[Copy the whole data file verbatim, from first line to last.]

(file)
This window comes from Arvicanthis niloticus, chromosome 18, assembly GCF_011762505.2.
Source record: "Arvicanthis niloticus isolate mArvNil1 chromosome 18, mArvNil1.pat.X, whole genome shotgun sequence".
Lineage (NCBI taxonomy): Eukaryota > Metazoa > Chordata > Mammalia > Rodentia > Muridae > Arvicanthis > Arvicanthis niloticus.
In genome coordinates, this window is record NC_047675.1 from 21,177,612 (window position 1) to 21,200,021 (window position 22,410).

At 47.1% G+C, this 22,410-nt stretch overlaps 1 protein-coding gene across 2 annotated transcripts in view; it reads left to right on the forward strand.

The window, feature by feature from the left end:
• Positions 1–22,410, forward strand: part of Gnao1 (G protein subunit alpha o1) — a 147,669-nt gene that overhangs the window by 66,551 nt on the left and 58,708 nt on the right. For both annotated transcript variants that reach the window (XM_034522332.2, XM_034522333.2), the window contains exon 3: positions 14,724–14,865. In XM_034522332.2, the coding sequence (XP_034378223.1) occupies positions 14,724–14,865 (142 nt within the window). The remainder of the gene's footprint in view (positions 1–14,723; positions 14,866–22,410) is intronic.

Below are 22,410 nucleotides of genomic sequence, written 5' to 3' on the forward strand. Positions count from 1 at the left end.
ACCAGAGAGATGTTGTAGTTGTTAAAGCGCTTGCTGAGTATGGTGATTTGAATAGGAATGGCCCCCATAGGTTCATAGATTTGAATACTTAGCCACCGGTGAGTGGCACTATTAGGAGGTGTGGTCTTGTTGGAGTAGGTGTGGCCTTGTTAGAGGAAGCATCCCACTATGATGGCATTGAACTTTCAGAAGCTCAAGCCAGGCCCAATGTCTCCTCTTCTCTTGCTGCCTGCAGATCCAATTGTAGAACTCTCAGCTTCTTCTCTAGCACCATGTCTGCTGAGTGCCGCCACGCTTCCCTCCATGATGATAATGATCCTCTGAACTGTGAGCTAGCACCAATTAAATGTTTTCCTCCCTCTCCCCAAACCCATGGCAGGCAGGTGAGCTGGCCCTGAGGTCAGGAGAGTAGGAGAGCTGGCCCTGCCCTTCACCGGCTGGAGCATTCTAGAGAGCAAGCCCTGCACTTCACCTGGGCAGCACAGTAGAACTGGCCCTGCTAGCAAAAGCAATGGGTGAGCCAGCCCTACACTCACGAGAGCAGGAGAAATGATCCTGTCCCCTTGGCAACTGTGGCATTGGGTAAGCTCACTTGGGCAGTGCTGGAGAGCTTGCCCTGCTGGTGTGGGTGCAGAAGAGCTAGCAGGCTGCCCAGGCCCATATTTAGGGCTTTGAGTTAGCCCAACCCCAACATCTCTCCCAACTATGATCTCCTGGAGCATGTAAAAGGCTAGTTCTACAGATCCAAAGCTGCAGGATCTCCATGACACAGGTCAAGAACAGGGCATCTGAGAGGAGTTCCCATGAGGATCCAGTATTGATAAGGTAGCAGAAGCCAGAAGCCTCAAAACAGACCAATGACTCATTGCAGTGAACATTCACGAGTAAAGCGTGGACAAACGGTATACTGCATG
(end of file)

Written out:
This window comes from Arvicanthis niloticus, chromosome 18, assembly GCF_011762505.2.
Source record: "Arvicanthis niloticus isolate mArvNil1 chromosome 18, mArvNil1.pat.X, whole genome shotgun sequence".
Lineage (NCBI taxonomy): Eukaryota > Metazoa > Chordata > Mammalia > Rodentia > Muridae > Arvicanthis > Arvicanthis niloticus.
In genome coordinates, this window is record NC_047675.1 from 21,177,612 (window position 1) to 21,200,021 (window position 22,410).

At 47.1% G+C, this 22,410-nt stretch overlaps 1 protein-coding gene across 2 annotated transcripts in view; it reads left to right on the forward strand.

The window, feature by feature from the left end:
• Positions 1–22,410, forward strand: part of Gnao1 (G protein subunit alpha o1) — a 147,669-nt gene that overhangs the window by 66,551 nt on the left and 58,708 nt on the right. For both annotated transcript variants that reach the window (XM_034522332.2, XM_034522333.2), the window contains exon 3: positions 14,724–14,865. In XM_034522332.2, the coding sequence (XP_034378223.1) occupies positions 14,724–14,865 (142 nt within the window). The remainder of the gene's footprint in view (positions 1–14,723; positions 14,866–22,410) is intronic.

Below are 22,410 nucleotides of genomic sequence, written 5' to 3' on the forward strand. Positions count from 1 at the left end.
ACCAGAGAGATGTTGTAGTTGTTAAAGCGCTTGCTGAGTATGGTGATTTGAATAGGAATGGCCCCCATAGGTTCATAGATTTGAATACTTAGCCACCGGTGAGTGGCACTATTAGGAGGTGTGGTCTTGTTGGAGTAGGTGTGGCCTTGTTAGAGGAAGCATCCCACTATGATGGCATTGAACTTTCAGAAGCTCAAGCCAGGCCCAATGTCTCCTCTTCTCTTGCTGCCTGCAGATCCAATTGTAGAACTCTCAGCTTCTTCTCTAGCACCATGTCTGCTGAGTGCCGCCACGCTTCCCTCCATGATGATAATGATCCTCTGAACTGTGAGCTAGCACCAATTAAATGTTTTCCTCCCTCTCCCCAAACCCATGGCAGGCAGGTGAGCTGGCCCTGAGGTCAGGAGAGTAGGAGAGCTGGCCCTGCCCTTCACCGGCTGGAGCATTCTAGAGAGCAAGCCCTGCACTTCACCTGGGCAGCACAGTAGAACTGGCCCTGCTAGCAAAAGCAATGGGTGAGCCAGCCCTACACTCACGAGAGCAGGAGAAATGATCCTGTCCCCTTGGCAACTGTGGCATTGGGTAAGCTCACTTGGGCAGTGCTGGAGAGCTTGCCCTGCTGGTGTGGGTGCAGAAGAGCTAGCAGGCTGCCCAGGCCCATATTTAGGGCTTTGAGTTAGCCCAACCCCAACATCTCTCCCAACTATGATCTCCTGGAGCATGTAAAAGGCTAGTTCTACAGATCCAAAGCTGCAGGATCTCCATGACACAGGTCAAGAACAGGGCATCTGAGAGGAGTTCCCATGAGGATCCAGTATTGATAAGGTAGCAGAAGCCAGAAGCCTCAAAACAGACCAATGACTCATTGCAGTGAACATTCACGAGTAAAGCGTGGACAAACGGTATACTGCATG